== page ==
Koartan 6166 and 6125 silver pastes

Nathan Salowitz Salowitz at stanford.edu
Mon Jan 31 23:40:09 PST 2011

Hi Mary,
     According to the datasheets, it's only 10 minutes at temperature, 
but the datasheets are written for a belt furnace, thus the longer cycle 
time.  I talked to some of the techs at Koartan, they said it really 
just needs enough time to reach equilibrium at temperature, not even the 
full 10 min.  My understanding is that 10 min is on the long end of RTA 
work, but doable...  I can forward you the datasheets if you would like.

     If the furnace you mention can do relatively quick runs, that would 
be acceptable.  Because of other parts in my process, I am trying to 
minimize time at temperature because I'm running into diffusion issues.  
I tried a run in my lab's high temp furnace (which takes about 5 hours 
to do a 900C cycle) and other parts of my sample didn't survive.  I've 
also run them through short durations (3 minutes at 925) and they do 
survive that.

     I'm happy to come in to talk to you about this tomorrow too, at any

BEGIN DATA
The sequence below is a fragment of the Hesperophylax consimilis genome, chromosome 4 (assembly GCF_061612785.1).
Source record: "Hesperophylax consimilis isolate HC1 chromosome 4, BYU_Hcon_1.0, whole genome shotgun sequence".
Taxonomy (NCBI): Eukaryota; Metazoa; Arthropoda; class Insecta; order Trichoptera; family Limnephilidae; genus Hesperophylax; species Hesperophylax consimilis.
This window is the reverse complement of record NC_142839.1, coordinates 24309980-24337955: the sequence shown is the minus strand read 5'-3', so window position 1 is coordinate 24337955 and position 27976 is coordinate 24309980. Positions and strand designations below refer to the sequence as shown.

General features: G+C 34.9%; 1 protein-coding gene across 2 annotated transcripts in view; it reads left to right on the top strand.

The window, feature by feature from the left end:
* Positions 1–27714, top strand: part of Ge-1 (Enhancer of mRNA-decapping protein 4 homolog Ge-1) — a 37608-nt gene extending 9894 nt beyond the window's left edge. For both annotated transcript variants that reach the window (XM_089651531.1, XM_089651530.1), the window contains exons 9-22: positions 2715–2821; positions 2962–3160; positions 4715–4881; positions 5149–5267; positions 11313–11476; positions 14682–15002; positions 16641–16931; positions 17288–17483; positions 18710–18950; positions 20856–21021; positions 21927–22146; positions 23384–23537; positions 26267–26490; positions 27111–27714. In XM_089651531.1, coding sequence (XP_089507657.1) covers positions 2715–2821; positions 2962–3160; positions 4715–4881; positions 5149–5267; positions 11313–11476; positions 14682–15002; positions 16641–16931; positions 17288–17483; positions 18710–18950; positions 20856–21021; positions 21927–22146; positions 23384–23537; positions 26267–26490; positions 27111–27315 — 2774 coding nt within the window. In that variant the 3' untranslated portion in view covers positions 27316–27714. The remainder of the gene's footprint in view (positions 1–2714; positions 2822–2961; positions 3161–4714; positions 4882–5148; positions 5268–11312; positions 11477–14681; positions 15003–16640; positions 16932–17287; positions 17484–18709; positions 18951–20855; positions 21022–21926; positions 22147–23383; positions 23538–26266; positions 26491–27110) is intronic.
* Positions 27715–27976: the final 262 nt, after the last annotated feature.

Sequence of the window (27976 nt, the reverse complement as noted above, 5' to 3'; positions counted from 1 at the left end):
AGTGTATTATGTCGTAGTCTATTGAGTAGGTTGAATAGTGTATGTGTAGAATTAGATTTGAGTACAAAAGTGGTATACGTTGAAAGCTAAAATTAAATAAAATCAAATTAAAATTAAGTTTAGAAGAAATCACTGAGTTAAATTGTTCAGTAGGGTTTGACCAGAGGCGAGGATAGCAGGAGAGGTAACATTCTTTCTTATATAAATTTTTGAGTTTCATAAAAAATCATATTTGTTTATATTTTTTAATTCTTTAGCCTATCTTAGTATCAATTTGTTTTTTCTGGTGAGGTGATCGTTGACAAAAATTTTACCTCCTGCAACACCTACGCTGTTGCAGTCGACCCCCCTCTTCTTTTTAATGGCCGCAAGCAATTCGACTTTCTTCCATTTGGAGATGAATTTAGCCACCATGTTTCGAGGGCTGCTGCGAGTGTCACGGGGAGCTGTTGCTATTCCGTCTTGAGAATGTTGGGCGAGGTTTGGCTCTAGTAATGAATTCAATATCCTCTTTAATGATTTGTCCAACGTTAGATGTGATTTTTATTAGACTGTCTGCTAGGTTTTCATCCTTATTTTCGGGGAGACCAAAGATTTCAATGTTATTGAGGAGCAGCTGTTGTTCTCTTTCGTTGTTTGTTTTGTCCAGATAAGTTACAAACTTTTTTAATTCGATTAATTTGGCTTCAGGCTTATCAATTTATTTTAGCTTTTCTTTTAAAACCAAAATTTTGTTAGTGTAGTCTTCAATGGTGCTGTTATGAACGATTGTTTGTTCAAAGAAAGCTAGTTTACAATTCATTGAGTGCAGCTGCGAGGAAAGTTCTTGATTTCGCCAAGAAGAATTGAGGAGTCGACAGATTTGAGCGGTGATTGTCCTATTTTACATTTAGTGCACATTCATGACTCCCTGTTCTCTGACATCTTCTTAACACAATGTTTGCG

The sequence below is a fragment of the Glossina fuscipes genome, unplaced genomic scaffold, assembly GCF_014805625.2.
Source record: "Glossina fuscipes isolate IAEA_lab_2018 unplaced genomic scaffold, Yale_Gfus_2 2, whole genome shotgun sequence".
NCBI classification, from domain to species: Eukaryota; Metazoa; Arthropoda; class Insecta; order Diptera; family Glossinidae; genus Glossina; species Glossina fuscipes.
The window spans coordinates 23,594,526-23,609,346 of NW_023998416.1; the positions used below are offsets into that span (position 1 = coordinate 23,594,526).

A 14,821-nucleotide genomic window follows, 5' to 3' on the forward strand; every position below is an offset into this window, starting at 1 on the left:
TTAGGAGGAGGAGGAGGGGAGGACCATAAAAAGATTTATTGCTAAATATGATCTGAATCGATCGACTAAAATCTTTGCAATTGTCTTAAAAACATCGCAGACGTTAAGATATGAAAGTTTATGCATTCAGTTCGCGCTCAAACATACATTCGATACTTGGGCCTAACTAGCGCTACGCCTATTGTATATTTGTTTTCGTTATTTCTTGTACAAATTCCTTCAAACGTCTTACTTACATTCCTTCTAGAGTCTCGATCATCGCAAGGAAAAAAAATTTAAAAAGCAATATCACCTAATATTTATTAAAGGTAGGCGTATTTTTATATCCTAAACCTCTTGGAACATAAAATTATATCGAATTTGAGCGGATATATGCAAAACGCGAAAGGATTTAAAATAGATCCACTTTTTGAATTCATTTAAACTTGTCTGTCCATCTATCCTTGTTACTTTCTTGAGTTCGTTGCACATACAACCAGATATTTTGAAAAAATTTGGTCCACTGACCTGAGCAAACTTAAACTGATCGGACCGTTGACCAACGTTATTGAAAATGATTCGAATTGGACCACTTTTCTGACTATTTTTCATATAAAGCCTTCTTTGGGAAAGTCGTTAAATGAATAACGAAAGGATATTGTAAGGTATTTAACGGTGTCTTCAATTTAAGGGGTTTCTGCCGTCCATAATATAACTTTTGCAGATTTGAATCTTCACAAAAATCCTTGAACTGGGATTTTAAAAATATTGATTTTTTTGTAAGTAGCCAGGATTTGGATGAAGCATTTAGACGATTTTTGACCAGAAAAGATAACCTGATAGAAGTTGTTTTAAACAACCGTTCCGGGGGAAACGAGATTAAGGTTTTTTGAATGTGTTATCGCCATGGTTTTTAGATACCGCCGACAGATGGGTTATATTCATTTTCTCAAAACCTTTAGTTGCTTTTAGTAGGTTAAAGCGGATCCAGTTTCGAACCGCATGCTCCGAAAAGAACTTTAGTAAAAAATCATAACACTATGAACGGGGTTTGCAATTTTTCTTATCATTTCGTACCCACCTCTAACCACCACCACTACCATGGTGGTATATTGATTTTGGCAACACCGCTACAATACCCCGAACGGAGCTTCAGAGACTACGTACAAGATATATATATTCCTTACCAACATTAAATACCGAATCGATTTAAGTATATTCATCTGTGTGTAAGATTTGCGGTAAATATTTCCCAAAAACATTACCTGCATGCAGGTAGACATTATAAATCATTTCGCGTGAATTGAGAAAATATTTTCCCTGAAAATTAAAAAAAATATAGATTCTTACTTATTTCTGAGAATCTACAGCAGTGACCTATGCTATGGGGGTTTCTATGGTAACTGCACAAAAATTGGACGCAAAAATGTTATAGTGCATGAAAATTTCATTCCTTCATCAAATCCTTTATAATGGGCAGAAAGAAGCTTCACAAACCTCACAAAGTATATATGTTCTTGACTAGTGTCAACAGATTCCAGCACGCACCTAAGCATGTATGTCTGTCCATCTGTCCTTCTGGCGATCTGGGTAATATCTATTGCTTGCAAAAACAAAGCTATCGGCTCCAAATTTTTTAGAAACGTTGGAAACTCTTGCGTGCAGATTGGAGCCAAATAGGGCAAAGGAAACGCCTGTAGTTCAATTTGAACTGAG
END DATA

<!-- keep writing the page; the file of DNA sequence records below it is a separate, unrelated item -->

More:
Let me know,

On 1/31/2011 11:03 PM, Mary Tang wrote:
> Hi Nate --
> Just a quick look at the applications notes on the Koartan website 
> suggests cure/firing times of 30-60 minutes at the target 
> temperatures.  I don't believe the AW610's were designed to run for 
> that length of time (Ed should correct me, but I think the maximum is 
> about 5 minutes).  Your application and needs may be different, but 
> I'm wondering if the AW610 is your best option.  We do  have a 
> programmable muffle furnace outside the lab which might work for this, 
> although the cycle times (due to thermal mass in heating and cooling) 
> can be long.  Let me know if you're interested in the furnace.
> Mary
> On 1/31/2011 5:39 PM, Nathan Salowitz wrote:
>> Hello,
>>     I would like permission to bring in Koartan 6166 and 6125 silver 
>> pastes (MSDS attached).
>>     Initial printing and drying to 125C will be performed at another 
>> lab, therefore I would not be bringing in a liquid, but a dried form 
>> already on wafers.
>>     I would like to run them through their cure cycles in AW610_r at 
>> 600C and 900C respectively.
>>     Please let me know,
>>         Nate

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